As P.R. director for the Baltimore Orioles, John Maroon watched Cal Ripken, during marathon autograph sessions, try to serve fans, and particularly kids, first. "If a jersey was taped to the wood a certain way, stretched out to make it easy to sign, it was clear this thing wasn't for their little nephew; it was going up on eBay," says Maroon, who would help Ripken by pointing out the kids.
Heat guard Eddie Jones bristles that they consider it his job to sign 10 of their items. "Sign one, that should be enough," Jones says. "And they don't want you to personalize it. I like it when some parents come up to you, `can you put the date on this, for the kid, to show you met him.' That's great. It means something. But now you just get all these guys coming out trying to sucker you into all these autographs."
Last month on ESPN's Sportscenter, Brett Hull was asked what he would change about the NHL. "Autograph seekers who collect and sell," Hull said. "We hate them."
Al Wittnebert, owner of Uncle Al's Time Capsule in Mount Dora and treasurer for the Universal Autograph Collectors Club, says athletes need to lighten up.
Yes, he knows a Fort Lauderdale mother/collector who sends out a couple of cute blonde girls as props. Yes, he knows some shady autograph seekers falsely claim items are going to charity; he advises athletes to ask for a tax-exempt certificate, not just an easy-to-fake charity letterhead. Yes, he knows the tricks and preferences. Blue is more desirable than black, because it looks better on a color photo, doesn't appear mimeographed, and is slightly easier to erase in the event of personalization. Baseballs are best when signed on the "sweet spot," where the laces come together. Rubber gum erasers and special cloths can take off personalization, though he argues the personalization adds "provenance," important considering the UACC's most recent quarterly study estimated 85 percent of autographs on eBay are fraudulent.
Despite all this, Wittnebert thinks millionaire athletes who sign on a photo's dark areas to depress value are being paranoid, immature and selfish. He used to hire Ted Williams to sign autographs, then watched him smudge roughly 10 percent spitefully. And most athletes aren't as forgivable as Ted Williams. Wittnebert says they don't realize how fleeting adulation is, and how long memories are.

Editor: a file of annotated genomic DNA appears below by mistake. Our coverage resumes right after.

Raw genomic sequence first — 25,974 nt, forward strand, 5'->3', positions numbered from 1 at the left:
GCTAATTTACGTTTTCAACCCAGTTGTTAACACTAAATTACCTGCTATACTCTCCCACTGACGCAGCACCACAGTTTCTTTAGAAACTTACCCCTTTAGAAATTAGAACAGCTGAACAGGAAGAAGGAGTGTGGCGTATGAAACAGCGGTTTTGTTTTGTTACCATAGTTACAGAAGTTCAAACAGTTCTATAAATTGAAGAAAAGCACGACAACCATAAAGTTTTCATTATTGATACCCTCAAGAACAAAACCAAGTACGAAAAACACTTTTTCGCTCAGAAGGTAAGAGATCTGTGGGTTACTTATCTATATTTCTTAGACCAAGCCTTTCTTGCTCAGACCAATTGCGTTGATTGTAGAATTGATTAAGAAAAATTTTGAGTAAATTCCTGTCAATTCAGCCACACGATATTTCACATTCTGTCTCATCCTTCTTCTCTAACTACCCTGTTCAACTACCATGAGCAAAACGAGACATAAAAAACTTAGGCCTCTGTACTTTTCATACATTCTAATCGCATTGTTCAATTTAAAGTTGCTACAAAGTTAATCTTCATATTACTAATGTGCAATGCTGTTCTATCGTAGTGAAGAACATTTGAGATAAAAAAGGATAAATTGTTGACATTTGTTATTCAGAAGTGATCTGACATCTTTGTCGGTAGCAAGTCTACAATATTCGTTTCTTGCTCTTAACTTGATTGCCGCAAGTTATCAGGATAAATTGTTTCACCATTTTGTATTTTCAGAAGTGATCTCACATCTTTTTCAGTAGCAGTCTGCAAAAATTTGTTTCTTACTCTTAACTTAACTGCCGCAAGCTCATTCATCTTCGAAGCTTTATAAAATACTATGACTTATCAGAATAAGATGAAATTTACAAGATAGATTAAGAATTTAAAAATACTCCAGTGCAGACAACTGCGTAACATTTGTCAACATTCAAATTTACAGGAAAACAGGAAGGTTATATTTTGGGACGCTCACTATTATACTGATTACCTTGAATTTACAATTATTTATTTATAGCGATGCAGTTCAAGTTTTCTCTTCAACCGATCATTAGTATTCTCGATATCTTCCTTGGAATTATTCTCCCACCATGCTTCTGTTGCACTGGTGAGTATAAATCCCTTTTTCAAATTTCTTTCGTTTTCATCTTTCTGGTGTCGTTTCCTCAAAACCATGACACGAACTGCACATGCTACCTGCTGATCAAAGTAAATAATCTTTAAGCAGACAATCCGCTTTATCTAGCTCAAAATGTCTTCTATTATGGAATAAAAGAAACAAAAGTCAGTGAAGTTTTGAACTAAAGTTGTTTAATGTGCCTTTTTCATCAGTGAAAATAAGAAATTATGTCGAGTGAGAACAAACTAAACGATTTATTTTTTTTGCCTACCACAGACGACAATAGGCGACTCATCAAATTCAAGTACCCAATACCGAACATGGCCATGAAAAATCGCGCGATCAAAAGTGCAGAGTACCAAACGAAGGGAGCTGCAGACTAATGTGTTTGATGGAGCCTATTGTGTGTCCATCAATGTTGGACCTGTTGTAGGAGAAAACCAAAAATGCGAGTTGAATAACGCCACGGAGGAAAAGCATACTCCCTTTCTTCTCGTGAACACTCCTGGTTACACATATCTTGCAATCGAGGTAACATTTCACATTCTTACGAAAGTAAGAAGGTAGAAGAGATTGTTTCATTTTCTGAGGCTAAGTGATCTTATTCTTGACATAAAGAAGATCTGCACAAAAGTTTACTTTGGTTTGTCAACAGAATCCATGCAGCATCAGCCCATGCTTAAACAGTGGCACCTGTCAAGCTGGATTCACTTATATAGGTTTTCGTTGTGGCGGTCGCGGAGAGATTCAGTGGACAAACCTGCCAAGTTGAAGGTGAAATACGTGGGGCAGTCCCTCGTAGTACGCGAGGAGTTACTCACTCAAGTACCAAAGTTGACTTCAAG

"They are punishing everybody, including themselves, and they don't realize it," Wittnebert says. "The pomp and circumstance lasts up until their rent is due when they are a little older. They should be nice to us. You get a rep as hard-ass and it hurts you down the road, you can't lose it. Then people like me, doing shows, aren't going to hire you."
Taylor says the way to "keep our autographs at a premium," is simply not sign. But Wittnebert and Mike Bertolini, coordinator for the spring's Football Spectacular autograph and collectibles show, dispute that such a premium exists for most players. Wittnebert says 98 percent of autographs lose value unless the player becomes a transcendent superstar. And Bertolini says the supply could never satisfy enough demand to significantly depress value.
"I sell this stuff for a living, and if I was an athlete, I would sign for everyone I could, and not worry about who is selling it," Bertolini says. "Who cares? Why would I worry about someone selling something if I make $1 million a year? I'm not going to receive the income from that autograph if I don't sign them."
Maybe what bothers athletes is that they don't receive the same affection from a dealer as a fan. As a kid, Ricky Williams wasn't a collector, though he does recall waiting in the mall for Padres catcher Terry Kennedy.
"Oh, and LaToya Jackson," he says.
Now it troubles him when people demand a certain color.
"Autographs are great for kids who are really fans," he says. "They can show people that I've met so-and-so and he's a really nice guy. But the guys who sell it, or even the collectors, I'm not necessarily keen on signing things for them."
The skill, of course, is determining who they are. Like in Dallas. There was 42-year-old Todd Johnson, who described himself as "just a collector," but said he has been doing this for a living since 1998. There was 55-year-old Alan Rhodes, hoping (unsuccessfully) Williams would sign a football already graced with the autographs of dozens of other Heisman winners. "They get very wary you're going to turn around and sell it, and there are some who do," said Rhodes, who insisted he never sells anything.
And there was South Florida resident Steve Siff, on a couch behind the line of autograph seekers, including sons Todd and Scott, ages 14 and 13. Both wore multi-signed caps and orange Dolphins jerseys. As they shouted joyfully ("Dad, Brian Griese!") before running to their room, it was clear they were not props.
"They're having a blast," Siff said. "But the adults, I just don't get it."